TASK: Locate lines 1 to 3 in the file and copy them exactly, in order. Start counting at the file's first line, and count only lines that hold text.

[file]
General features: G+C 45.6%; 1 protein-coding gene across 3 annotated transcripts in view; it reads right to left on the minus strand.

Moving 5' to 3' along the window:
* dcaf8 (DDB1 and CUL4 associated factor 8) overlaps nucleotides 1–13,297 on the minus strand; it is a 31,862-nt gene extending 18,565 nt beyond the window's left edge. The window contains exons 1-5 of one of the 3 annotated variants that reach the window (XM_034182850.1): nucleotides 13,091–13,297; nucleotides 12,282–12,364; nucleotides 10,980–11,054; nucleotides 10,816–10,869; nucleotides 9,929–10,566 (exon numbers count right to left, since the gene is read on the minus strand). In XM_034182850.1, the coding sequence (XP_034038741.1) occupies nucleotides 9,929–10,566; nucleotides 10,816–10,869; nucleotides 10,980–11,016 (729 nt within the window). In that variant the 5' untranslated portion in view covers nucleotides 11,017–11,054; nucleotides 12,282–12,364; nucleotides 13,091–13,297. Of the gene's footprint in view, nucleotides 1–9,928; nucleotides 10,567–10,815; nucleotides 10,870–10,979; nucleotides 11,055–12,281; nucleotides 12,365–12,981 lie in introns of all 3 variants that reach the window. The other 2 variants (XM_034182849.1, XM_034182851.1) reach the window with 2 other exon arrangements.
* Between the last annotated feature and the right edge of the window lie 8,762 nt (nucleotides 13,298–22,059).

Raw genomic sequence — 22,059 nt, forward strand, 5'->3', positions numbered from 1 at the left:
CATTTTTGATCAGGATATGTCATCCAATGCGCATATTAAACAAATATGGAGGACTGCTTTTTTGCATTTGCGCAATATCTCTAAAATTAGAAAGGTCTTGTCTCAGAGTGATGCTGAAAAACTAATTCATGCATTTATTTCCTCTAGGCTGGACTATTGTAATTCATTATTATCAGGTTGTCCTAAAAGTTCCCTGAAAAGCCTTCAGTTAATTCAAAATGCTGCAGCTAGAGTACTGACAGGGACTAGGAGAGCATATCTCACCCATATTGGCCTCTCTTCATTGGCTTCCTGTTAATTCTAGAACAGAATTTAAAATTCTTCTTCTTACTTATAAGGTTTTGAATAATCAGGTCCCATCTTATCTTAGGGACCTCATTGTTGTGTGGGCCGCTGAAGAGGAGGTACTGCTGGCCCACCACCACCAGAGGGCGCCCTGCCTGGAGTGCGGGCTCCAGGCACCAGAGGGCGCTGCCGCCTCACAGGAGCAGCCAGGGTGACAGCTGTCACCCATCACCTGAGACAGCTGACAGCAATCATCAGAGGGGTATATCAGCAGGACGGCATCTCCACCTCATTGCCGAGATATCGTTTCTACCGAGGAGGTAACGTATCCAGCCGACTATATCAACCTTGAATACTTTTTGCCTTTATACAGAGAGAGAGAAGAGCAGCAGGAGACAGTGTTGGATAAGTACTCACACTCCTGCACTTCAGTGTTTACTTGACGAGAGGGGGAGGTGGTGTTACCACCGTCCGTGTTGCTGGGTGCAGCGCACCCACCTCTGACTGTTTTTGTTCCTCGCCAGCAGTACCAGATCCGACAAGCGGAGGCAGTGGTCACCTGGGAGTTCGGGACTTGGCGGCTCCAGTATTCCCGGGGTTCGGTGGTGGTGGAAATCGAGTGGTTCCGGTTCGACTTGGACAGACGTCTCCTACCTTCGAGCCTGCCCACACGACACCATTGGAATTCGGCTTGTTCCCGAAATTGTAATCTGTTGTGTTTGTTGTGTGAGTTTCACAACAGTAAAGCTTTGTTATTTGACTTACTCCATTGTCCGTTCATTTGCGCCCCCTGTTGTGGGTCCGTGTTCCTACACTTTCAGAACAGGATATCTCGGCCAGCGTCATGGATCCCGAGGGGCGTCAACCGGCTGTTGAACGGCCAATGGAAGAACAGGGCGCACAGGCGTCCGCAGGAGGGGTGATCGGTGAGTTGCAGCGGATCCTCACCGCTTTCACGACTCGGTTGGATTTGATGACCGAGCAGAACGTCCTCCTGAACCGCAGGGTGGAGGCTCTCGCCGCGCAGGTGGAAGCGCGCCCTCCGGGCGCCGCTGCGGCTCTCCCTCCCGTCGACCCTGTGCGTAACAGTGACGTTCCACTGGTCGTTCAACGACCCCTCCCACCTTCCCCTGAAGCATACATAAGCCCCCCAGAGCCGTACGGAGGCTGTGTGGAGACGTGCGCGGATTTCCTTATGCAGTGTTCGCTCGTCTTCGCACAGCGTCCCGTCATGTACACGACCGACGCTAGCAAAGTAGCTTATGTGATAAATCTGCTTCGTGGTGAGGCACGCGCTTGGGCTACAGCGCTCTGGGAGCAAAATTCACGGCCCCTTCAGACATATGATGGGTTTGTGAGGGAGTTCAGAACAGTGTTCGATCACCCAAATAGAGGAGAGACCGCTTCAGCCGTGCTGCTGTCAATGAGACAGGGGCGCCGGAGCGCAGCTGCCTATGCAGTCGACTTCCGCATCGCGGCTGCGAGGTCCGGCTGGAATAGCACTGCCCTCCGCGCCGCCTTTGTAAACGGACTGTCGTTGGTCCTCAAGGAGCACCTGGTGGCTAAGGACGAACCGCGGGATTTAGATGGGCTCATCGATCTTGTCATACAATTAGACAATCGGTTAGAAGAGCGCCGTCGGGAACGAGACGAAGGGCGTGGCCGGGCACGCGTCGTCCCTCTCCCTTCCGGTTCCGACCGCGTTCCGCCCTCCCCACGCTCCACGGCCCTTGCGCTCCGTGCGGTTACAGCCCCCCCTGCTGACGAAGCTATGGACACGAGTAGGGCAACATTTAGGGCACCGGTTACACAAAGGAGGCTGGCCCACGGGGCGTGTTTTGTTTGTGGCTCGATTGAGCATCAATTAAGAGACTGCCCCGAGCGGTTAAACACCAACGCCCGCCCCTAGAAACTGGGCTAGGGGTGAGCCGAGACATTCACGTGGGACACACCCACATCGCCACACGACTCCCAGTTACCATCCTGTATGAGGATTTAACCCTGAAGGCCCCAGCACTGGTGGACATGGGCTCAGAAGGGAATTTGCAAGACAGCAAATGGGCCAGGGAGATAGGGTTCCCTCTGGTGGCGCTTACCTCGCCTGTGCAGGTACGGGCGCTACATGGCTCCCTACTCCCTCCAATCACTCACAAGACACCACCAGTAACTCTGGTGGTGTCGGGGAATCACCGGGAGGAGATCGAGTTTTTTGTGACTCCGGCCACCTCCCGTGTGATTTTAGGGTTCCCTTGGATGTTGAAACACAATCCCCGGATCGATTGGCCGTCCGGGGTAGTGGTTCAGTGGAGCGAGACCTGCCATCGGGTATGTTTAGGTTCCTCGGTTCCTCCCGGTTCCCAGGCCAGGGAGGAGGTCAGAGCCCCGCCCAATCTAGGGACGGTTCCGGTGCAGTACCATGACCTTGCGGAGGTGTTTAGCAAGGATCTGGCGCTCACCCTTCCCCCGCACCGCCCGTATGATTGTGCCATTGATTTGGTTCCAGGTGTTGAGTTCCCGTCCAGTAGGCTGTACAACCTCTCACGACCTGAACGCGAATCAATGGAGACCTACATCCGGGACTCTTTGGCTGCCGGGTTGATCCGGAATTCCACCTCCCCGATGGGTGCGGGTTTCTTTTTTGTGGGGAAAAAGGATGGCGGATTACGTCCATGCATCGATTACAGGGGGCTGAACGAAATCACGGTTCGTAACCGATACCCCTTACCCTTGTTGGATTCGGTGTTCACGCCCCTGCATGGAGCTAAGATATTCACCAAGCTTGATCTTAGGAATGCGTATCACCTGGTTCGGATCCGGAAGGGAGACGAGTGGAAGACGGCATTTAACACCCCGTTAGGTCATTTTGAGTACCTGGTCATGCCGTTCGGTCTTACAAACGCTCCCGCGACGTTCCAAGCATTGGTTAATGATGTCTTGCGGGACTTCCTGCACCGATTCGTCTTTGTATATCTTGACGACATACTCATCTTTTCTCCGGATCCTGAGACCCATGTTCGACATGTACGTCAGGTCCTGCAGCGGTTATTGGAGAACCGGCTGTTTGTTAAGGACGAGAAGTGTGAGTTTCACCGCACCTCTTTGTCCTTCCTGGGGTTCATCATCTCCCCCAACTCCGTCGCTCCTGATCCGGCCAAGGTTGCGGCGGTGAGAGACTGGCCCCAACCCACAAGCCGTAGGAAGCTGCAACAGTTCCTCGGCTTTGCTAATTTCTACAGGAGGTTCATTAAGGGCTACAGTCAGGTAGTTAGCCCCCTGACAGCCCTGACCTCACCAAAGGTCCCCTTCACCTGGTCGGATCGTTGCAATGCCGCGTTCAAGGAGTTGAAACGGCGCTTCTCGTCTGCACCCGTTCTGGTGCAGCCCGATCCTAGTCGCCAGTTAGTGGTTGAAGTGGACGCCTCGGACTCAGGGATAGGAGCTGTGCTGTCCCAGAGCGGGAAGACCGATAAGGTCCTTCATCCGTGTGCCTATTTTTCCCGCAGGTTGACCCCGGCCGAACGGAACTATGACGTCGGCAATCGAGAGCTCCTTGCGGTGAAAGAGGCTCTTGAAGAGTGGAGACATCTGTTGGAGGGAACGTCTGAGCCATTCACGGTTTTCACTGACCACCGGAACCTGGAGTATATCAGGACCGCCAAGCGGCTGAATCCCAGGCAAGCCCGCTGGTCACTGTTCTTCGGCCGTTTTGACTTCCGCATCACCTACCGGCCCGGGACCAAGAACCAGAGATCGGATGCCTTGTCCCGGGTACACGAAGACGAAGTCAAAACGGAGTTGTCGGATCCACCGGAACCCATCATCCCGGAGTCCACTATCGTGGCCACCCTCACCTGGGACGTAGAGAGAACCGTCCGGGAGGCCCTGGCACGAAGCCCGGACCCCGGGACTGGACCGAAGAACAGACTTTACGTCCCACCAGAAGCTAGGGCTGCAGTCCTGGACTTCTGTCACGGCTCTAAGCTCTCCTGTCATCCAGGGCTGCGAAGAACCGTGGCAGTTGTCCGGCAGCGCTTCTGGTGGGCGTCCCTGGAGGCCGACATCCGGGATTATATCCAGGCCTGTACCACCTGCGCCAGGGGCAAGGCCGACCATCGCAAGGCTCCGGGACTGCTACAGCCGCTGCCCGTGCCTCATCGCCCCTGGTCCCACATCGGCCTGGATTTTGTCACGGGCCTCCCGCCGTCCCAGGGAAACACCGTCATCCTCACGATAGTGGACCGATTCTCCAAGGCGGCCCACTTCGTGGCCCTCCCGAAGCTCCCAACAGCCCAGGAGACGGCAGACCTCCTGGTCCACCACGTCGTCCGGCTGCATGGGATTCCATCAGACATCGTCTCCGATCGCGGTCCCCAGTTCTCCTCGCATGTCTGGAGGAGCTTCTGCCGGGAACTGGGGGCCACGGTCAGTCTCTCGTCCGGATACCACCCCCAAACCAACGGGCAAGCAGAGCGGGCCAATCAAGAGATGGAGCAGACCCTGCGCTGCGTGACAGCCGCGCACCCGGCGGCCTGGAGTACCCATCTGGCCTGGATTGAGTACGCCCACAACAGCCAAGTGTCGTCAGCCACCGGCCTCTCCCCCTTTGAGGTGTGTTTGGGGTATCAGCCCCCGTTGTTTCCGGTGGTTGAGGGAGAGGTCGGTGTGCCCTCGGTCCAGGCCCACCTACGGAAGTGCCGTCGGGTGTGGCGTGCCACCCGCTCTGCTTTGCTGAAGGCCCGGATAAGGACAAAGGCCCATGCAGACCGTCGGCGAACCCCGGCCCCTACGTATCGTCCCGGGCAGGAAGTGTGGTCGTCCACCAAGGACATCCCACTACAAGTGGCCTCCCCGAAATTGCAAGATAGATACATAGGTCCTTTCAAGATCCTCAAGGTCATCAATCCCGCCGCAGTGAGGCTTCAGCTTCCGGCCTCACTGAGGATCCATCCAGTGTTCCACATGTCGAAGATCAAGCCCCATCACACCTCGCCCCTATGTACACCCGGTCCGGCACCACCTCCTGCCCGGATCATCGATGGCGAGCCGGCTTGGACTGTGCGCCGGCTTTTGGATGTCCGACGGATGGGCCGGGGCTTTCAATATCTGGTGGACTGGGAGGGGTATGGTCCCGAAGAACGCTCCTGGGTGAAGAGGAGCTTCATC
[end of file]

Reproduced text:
General features: G+C 45.6%; 1 protein-coding gene across 3 annotated transcripts in view; it reads right to left on the minus strand.

Moving 5' to 3' along the window:
* dcaf8 (DDB1 and CUL4 associated factor 8) overlaps nucleotides 1–13,297 on the minus strand; it is a 31,862-nt gene extending 18,565 nt beyond the window's left edge. The window contains exons 1-5 of one of the 3 annotated variants that reach the window (XM_034182850.1): nucleotides 13,091–13,297; nucleotides 12,282–12,364; nucleotides 10,980–11,054; nucleotides 10,816–10,869; nucleotides 9,929–10,566 (exon numbers count right to left, since the gene is read on the minus strand). In XM_034182850.1, the coding sequence (XP_034038741.1) occupies nucleotides 9,929–10,566; nucleotides 10,816–10,869; nucleotides 10,980–11,016 (729 nt within the window). In that variant the 5' untranslated portion in view covers nucleotides 11,017–11,054; nucleotides 12,282–12,364; nucleotides 13,091–13,297. Of the gene's footprint in view, nucleotides 1–9,928; nucleotides 10,567–10,815; nucleotides 10,870–10,979; nucleotides 11,055–12,281; nucleotides 12,365–12,981 lie in introns of all 3 variants that reach the window. The other 2 variants (XM_034182849.1, XM_034182851.1) reach the window with 2 other exon arrangements.